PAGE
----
CRANFORD, NJ – Cranford celebrated National Night Out, Tuesday, Aug. 4, an annual event designed to promote crime prevention awareness, good-will and a positive relationship between the community and emergency services.

Police officers, firefighters, emergency medical technicians and elected officials mingled with residents, they answered questions and gave demonstrations.  Children and adults alike took the opportunity to climb into some of the emergency equipment on display including; the police department’s mobile command center, a Humvee, a patrol car, a firetruck, an ambulance and other vehicle that were available.

Those in attendance were treated to music provided by a DJ, face painting, a magician, skateboard demonstrations, ice cream from a vintage Good Humor truck, martial arts demonstrations and hot-dogs provided by the fire department. There were other activities and giveaways from some of the event sponsors.

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Cranford Police Chief James Wozniak took the opportunity to thank those involved, “We would like to thank our state and local government officials, our vendors and sponsors, as well as the Cranford Fire Department and the Cranford First Aid Squad for all their help in making the night a total success.”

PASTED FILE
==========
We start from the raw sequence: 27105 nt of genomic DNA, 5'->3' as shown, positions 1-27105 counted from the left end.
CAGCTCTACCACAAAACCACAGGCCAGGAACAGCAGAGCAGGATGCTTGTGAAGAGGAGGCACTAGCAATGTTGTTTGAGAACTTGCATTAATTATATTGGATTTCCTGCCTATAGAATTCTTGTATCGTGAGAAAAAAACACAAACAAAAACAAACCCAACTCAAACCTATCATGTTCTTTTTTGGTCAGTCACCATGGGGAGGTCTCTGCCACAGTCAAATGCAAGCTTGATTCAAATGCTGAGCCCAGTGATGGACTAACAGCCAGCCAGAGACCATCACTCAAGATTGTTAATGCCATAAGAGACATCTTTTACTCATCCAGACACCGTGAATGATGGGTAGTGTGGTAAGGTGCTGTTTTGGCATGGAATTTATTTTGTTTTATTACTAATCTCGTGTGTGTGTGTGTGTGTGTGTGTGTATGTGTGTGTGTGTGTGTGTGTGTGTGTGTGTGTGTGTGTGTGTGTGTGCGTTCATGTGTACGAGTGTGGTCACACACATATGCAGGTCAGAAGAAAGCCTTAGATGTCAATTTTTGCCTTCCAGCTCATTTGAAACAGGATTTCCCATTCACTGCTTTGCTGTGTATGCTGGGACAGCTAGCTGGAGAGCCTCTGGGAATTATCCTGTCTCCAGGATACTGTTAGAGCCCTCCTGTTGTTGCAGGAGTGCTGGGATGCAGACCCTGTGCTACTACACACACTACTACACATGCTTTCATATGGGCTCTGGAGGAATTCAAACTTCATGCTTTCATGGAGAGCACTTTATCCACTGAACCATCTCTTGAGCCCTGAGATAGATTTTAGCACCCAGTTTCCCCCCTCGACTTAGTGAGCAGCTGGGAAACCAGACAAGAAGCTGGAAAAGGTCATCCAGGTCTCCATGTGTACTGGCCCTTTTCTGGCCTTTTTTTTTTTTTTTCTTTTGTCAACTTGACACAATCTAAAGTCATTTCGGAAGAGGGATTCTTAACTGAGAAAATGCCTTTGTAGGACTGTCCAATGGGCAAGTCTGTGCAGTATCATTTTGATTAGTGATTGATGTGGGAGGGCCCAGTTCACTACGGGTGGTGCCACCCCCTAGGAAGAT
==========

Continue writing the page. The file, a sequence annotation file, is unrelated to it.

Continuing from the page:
The chief went on to comment about what National Night Out means to the department and the community, “We are thrilled with the level of community support we received tonight. When you see the smiles on the children’s faces, and you have a chance to engage and interact with the Township residents, you realize what a great community you live and work in.  We definitely appreciate the relationship we have with this town.”

Detective Kelly Rieder, responsible for coordinating the evening commented, “National Night Out is a police sponsored event. It is where the police and the community come together to stand up against crime. In Cranford, we like to invite the fire department, EMS, and first aid squad to join us. It is a way to bring those first responders that we work closely with us to share in our festivities.”

According to its website,, This free nationwide event, developed by the National Association of Town Watch, began in 1984 as an effort to promote involvement in crime prevention activities, police-community partnerships, neighborhood camaraderie and to send a message to criminals letting them know that neighborhoods were organized and fighting back against crime.